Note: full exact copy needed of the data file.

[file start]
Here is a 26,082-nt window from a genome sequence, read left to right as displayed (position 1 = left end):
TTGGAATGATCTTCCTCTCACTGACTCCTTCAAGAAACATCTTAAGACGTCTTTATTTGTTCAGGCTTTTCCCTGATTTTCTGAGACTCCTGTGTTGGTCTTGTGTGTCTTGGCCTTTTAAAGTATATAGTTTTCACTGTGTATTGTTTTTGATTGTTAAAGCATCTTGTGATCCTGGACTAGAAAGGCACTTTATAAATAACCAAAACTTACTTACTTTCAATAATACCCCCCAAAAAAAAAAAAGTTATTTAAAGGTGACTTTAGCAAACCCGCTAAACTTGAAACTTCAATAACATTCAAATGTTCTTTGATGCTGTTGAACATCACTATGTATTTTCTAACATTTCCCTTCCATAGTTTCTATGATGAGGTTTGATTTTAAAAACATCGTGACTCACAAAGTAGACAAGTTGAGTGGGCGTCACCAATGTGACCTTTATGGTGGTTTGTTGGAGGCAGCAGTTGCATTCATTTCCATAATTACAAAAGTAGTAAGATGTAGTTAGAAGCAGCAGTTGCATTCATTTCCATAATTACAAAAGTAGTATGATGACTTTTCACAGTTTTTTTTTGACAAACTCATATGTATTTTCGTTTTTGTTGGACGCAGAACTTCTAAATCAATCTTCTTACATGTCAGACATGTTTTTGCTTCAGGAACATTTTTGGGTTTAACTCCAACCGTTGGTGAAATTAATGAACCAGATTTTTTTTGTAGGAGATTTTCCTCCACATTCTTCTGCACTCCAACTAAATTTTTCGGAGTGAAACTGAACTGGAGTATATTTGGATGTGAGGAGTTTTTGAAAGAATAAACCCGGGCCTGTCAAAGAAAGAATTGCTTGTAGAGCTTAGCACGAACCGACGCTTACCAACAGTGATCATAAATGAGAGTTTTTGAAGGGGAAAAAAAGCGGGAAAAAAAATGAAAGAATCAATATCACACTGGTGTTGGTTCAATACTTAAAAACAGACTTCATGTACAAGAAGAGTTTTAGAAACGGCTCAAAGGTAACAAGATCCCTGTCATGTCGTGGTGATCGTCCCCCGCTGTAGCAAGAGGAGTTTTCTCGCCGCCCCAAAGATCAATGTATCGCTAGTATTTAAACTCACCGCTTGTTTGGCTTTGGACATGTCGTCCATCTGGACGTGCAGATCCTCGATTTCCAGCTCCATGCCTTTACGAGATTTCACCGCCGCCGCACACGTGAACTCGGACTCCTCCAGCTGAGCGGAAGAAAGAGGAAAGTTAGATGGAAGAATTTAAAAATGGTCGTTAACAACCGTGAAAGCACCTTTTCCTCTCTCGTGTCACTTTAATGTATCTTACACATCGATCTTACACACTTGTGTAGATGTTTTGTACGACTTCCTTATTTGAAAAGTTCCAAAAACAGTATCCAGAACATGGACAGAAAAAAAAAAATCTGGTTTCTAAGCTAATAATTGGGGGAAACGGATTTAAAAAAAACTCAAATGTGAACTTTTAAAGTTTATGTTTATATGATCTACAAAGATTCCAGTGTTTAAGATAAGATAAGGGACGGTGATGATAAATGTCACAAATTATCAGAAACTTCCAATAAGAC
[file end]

Here is a 26,082-nt window from a genome sequence, read left to right as displayed (position 1 = left end):
TTGGAATGATCTTCCTCTCACTGACTCCTTCAAGAAACATCTTAAGACGTCTTTATTTGTTCAGGCTTTTCCCTGATTTTCTGAGACTCCTGTGTTGGTCTTGTGTGTCTTGGCCTTTTAAAGTATATAGTTTTCACTGTGTATTGTTTTTGATTGTTAAAGCATCTTGTGATCCTGGACTAGAAAGGCACTTTATAAATAACCAAAACTTACTTACTTTCAATAATACCCCCCAAAAAAAAAAAAGTTATTTAAAGGTGACTTTAGCAAACCCGCTAAACTTGAAACTTCAATAACATTCAAATGTTCTTTGATGCTGTTGAACATCACTATGTATTTTCTAACATTTCCCTTCCATAGTTTCTATGATGAGGTTTGATTTTAAAAACATCGTGACTCACAAAGTAGACAAGTTGAGTGGGCGTCACCAATGTGACCTTTATGGTGGTTTGTTGGAGGCAGCAGTTGCATTCATTTCCATAATTACAAAAGTAGTAAGATGTAGTTAGAAGCAGCAGTTGCATTCATTTCCATAATTACAAAAGTAGTATGATGACTTTTCACAGTTTTTTTTTGACAAACTCATATGTATTTTCGTTTTTGTTGGACGCAGAACTTCTAAATCAATCTTCTTACATGTCAGACATGTTTTTGCTTCAGGAACATTTTTGGGTTTAACTCCAACCGTTGGTGAAATTAATGAACCAGATTTTTTTTGTAGGAGATTTTCCTCCACATTCTTCTGCACTCCAACTAAATTTTTCGGAGTGAAACTGAACTGGAGTATATTTGGATGTGAGGAGTTTTTGAAAGAATAAACCCGGGCCTGTCAAAGAAAGAATTGCTTGTAGAGCTTAGCACGAACCGACGCTTACCAACAGTGATCATAAATGAGAGTTTTTGAAGGGGAAAAAAAGCGGGAAAAAAAATGAAAGAATCAATATCACACTGGTGTTGGTTCAATACTTAAAAACAGACTTCATGTACAAGAAGAGTTTTAGAAACGGCTCAAAGGTAACAAGATCCCTGTCATGTCGTGGTGATCGTCCCCCGCTGTAGCAAGAGGAGTTTTCTCGCCGCCCCAAAGATCAATGTATCGCTAGTATTTAAACTCACCGCTTGTTTGGCTTTGGACATGTCGTCCATCTGGACGTGCAGATCCTCGATTTCCAGCTCCATGCCTTTACGAGATTTCACCGCCGCCGCACACGTGAACTCGGACTCCTCCAGCTGAGCGGAAGAAAGAGGAAAGTTAGATGGAAGAATTTAAAAATGGTCGTTAACAACCGTGAAAGCACCTTTTCCTCTCTCGTGTCACTTTAATGTATCTTACACATCGATCTTACACACTTGTGTAGATGTTTTGTACGACTTCCTTATTTGAAAAGTTCCAAAAACAGTATCCAGAACATGGACAGAAAAAAAAAAATCTGGTTTCTAAGCTAATAATTGGGGGAAACGGATTTAAAAAAAACTCAAATGTGAACTTTTAAAGTTTATGTTTATATGATCTACAAAGATTCCAGTGTTTAAGATAAGATAAGGGACGGTGATGATAAATGTCACAAATTATCAGAAACTTCCAATAAGAC